– Draft Focuses On Insurance Solution and Special Purpose Vehicle
– The Two Options Do Not Exclude Each Other
BERLIN (MNI) – Germany’s lower house of parliament, the Bundestag,
will vote Wednesday on the broad outlines agreed to at the EMU leaders’
summit over the weekend to enlarge the capacity of the European
Financial Stability Facility (EFSF) without extending the guarantees
underpinning the E440 billion fund.
The draft is to be finalized later the same day at another summit
of Eurozone leaders in Brussels.
According to a draft of terms and conditions, obtained by Market
News International, several models exist in principle to leverage the
capacity of the EFSF.
“A more precise number on the extent of leverage can only be
determined after contacts with potential investors. Two more specific
options — a credit enhancement approach and the setup of an SPIV
(special purpose investment vehicle) could be further pursued in order
to increase the effective capacity of EFSF in implementing the
instruments as described in the EFSF guidelines,” the draft states. The
options outlined do not exclude each other.
Under the credit enhancement approach, basically a form of
insurance, so-called partial protection certificates would be attached
to a Eurozone member state’s bond issuance.
“Both items could be issued as a combined package, but would be
separable and intended to be freely traded after issuance. The coupon on
the sovereign bond should be lower than current market yields because of
the protection afforded by the attached certificate, and thereby
contribute to the sustainability of financial flows,” the draft
The mechanisms to implement this approach should be compatible with
the operational model of the EFSF, the draft says.
“This could be achieved by the EFSF extending a loan to a member
state in order for the member state to acquire EFSF bonds which back the
effective guarantee. The bond would then collateralize the partial
protection certificate and could be held by a Trust or SPV on behalf of
the member state. In the event of a default (to be defined), the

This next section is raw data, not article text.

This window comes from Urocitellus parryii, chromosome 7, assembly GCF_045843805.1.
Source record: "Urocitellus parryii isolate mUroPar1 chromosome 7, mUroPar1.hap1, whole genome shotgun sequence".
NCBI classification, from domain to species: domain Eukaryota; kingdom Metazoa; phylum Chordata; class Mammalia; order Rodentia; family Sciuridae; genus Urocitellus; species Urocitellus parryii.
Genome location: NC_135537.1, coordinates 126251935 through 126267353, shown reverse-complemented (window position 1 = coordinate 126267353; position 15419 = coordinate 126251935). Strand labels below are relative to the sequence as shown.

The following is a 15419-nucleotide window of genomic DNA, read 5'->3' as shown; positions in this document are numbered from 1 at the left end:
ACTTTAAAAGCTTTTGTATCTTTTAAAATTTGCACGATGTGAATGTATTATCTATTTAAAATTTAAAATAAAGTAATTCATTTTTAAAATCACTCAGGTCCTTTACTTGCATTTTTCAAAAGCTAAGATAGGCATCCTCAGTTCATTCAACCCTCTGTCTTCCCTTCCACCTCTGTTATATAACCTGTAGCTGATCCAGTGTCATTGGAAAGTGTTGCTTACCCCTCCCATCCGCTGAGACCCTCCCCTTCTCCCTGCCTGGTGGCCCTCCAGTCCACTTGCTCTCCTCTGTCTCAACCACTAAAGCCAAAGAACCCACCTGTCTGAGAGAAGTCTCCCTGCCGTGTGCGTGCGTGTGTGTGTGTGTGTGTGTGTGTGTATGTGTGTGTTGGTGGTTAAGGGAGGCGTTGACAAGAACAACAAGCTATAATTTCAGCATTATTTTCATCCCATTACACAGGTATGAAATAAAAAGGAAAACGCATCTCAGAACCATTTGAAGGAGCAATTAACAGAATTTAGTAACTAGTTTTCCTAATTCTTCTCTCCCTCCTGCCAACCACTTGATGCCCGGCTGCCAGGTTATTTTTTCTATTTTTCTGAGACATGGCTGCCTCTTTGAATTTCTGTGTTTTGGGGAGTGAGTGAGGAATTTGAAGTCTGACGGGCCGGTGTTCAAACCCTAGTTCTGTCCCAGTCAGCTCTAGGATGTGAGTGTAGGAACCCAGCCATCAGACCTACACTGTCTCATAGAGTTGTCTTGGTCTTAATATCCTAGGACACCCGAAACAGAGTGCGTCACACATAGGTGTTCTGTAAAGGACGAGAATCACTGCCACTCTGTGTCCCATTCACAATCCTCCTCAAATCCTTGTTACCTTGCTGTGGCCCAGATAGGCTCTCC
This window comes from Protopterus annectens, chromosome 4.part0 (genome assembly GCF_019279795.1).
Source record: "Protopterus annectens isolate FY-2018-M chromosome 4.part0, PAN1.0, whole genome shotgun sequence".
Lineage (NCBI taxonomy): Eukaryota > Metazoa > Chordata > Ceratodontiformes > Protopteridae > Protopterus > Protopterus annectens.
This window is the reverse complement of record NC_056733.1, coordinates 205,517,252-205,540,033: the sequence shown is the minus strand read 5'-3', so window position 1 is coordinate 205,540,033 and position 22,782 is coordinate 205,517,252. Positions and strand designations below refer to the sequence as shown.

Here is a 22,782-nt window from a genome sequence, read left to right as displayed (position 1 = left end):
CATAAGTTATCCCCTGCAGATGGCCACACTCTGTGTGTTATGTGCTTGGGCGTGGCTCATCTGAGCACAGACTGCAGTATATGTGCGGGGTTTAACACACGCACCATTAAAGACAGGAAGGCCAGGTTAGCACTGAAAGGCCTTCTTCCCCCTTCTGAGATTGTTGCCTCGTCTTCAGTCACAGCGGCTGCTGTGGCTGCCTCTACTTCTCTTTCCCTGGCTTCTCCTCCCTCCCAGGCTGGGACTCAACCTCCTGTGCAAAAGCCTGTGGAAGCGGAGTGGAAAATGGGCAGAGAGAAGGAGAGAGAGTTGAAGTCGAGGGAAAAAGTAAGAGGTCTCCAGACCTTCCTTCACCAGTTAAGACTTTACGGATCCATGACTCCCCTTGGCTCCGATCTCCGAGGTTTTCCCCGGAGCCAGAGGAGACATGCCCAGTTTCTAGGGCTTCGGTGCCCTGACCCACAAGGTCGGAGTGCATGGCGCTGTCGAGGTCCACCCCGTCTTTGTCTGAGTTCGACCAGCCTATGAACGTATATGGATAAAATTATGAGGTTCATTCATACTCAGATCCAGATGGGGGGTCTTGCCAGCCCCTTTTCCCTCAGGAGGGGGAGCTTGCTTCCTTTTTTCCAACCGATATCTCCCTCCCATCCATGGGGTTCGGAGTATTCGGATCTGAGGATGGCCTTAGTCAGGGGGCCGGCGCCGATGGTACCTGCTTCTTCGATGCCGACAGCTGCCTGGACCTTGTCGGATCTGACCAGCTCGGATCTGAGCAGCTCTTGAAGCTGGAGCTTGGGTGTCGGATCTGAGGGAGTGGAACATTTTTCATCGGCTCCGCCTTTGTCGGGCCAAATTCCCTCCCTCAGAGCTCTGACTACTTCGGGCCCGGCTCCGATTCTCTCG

investor could surrender the partial protection certificate to the
Trust/SPV and receive payment in kind with an EFSF bond,” the draft
Under the second option, one or more special purpose investment
vehicles (SPIV) would be established.
“Each dedicated SPIV would have a mandate to facilitate funding of
member states through loans, and invest in sovereign bonds of a specific
country in the primary and secondary markets. This vehicle could be
funded by different classes of instruments with distinctive risk/return
characteristics,” the draft explains.
The instruments could include a senior debt instrument and a
participation capital instrument, both of which would be freely traded
instruments. In addition there would have to be an EFSF investment,
which would absorb the first proportion of losses incurred by the
vehicle, according to the draft.
“The SPIV structure should be set up so as to attract a broad class
of international public and private investors,” the draft underlines.
For that purpose, the senior debt instrument could be credit rated and
targeted at traditional fixed income investors.
“The participation capital instrument could be junior to the senior
debt instrument but rank ahead of the EFSF investment. This might
attract Sovereign Wealth Funds, risk capital investors and potentially
some long-only institutional investors. This tranche will potentially
share with EFSF any upside generated by the investments,” the draft
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